And for flatshading, 16 colors can give you some nice base colors, so it is actually quite useable, and speed is just phenomenal.
    But, I'll shut up about 4-bit now...

    Yeah, I did the same kind of thing on PC, around ~2002, but it wasn't ~30 MHz CPU (more like 600 Athlon at the time), so I'm not sure I wouldn't consider octree a pretty hard load on sub-30 MHz CPU :)

    Yeah, my idea was to merge both HW&SW rasterizer, given that I already spent a great deal of effort on a RISC-based rasterizer on jaguar, so the code should be totally transferable.
    For generic texturing, I'd obviously leave it to VDP, but I also did some perspective-texturing stuff for axis-aligned quads (walls of buildings and floor/ceiling) that is running completely in SW, rasterizing picture line by line, preparing the current scanline within 4 KB cache, and in parallel drawing previous scanline via Blitter to Framebuffer.
    Given that it's not real texturing on Saturn, let alone perspective-correct, I suppose I would totally reuse that texturing code too.
    Still, for arbitrary textured polygons, I'd defer to VDP.

    Wait, so the slave SH2 is not fully available ? I just assumed its load was zero.
    So, Sega actually had some baseline multithreaded codebase for developers ? WOW, that's quite a pipe dream in jaguar land...

    Oh, yeah. The power of SW rasterizer, where you can do anything you imagine - just must be willing to pay the development cost :)

    Right this moment, I'm working on a 16-bit texturing that automatically applies antialiasing along the edges - as the code has to draw scanline by scanline, which is what takes majority of performance, you might as well do few additional reads and just apply antialiasing at a minimal cost.
    It also made me realize (as until now I was just working in 4-bit and 8-bit color space), that I can quickly adjust my line drawing routine to apply antialiasing there too.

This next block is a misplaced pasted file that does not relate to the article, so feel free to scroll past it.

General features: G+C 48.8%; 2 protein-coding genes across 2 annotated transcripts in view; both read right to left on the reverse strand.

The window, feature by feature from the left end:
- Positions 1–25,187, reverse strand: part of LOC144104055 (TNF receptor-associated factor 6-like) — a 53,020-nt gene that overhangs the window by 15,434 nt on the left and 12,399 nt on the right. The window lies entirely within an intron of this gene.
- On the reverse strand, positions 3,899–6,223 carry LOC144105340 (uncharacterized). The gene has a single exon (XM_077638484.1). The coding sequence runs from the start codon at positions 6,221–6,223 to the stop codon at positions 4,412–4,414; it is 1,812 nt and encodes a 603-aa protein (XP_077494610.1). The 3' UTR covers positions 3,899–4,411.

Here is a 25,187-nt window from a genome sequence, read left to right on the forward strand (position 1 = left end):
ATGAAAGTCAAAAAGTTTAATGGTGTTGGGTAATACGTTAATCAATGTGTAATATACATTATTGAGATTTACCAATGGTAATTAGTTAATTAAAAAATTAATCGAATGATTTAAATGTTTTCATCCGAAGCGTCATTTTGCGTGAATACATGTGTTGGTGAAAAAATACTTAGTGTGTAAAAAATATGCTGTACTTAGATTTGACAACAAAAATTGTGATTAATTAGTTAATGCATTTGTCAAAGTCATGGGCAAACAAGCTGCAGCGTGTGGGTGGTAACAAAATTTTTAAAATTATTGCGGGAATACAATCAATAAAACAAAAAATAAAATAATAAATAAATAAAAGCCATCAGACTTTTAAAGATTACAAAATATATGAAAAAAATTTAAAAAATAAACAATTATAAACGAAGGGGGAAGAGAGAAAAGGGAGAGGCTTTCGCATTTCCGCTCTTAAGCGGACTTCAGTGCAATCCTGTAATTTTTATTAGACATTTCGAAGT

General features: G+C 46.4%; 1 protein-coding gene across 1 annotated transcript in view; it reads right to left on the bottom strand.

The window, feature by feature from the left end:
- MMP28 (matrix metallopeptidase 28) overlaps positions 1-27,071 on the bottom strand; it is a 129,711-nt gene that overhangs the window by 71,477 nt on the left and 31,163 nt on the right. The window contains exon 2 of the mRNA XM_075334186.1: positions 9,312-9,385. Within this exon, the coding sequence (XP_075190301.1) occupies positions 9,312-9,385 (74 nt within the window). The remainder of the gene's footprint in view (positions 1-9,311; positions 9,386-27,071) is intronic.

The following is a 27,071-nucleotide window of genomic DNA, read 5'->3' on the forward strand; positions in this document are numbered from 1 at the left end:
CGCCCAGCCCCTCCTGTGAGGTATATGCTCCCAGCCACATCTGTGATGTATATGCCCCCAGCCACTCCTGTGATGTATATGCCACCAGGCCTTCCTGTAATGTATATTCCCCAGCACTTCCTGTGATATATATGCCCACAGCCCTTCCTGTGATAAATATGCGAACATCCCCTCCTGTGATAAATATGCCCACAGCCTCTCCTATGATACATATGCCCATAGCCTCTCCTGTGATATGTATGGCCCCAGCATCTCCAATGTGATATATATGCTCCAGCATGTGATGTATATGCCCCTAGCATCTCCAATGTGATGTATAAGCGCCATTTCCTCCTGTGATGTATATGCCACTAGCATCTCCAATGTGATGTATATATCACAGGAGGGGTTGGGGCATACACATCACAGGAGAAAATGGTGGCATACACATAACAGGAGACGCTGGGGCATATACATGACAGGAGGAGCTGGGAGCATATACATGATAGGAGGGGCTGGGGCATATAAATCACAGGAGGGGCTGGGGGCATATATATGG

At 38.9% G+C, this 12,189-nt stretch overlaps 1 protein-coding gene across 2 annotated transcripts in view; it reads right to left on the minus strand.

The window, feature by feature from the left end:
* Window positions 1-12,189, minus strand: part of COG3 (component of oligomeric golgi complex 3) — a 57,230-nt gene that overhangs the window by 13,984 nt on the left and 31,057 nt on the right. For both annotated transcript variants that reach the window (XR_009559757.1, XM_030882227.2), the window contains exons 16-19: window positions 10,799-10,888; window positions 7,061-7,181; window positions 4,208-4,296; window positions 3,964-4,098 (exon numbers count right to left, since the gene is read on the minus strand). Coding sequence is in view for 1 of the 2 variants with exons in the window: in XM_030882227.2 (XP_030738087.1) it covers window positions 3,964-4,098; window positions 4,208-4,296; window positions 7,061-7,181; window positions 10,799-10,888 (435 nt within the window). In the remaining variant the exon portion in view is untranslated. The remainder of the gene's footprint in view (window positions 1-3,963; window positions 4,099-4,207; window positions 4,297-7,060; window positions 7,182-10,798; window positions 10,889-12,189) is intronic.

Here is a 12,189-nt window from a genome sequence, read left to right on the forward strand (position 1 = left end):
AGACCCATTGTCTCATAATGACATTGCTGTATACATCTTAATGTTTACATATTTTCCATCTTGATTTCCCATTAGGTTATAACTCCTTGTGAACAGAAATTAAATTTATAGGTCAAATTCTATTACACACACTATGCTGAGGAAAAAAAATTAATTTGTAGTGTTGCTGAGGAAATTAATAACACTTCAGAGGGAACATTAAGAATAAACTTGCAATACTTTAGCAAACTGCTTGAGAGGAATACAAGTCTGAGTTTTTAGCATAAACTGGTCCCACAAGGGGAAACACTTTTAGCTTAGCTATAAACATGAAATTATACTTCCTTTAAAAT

No such freedom with HW-based functionality, but then again - submitting an array of polys totally beats rolling your own 4 KB rasterizer in RISC :)
  13. XL2

    XL2 Member

    For software rendering, just use a NBG0 or NBG1 bitmap layer at 4 bpp, you can do the same thing you did with the Jaguar.
    Thr VDP2 will take care of filling the framebuffer.
    No need to write directly to the framebuffer.
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  14. Absolutely agree whit this data. And add something important, the fact in the PSX side, is the same numbers. Really, SS and PSX was very similar machines in the time. The data in SegaRetro is generally amazing work. In some cases not are very accurate or put to win a one part. But I feel very thankful for the amount of data in this wiki.

    Finally, all this "war of numbers" is very boring. In fact, 3DO, Jaguar, SS and PSX. Are great pieces of Electronic technology for the time. And We cannot quantify yours values whit the today view of the 3D hardware. The TexelRate value is "almost" impossible to calculate in this Graphics Chips/systems. The effective PixelRate in the same way. Real polycount are there, in the games that were made. Is it possible to get some more number? Yes. Absolutely, but not a double or a millions of polygons that they said in the past. Because this numbers are been a big lie.

    For follow the upcoming updates:

    258 games analyzed right now.
    Last edited: Oct 5, 2018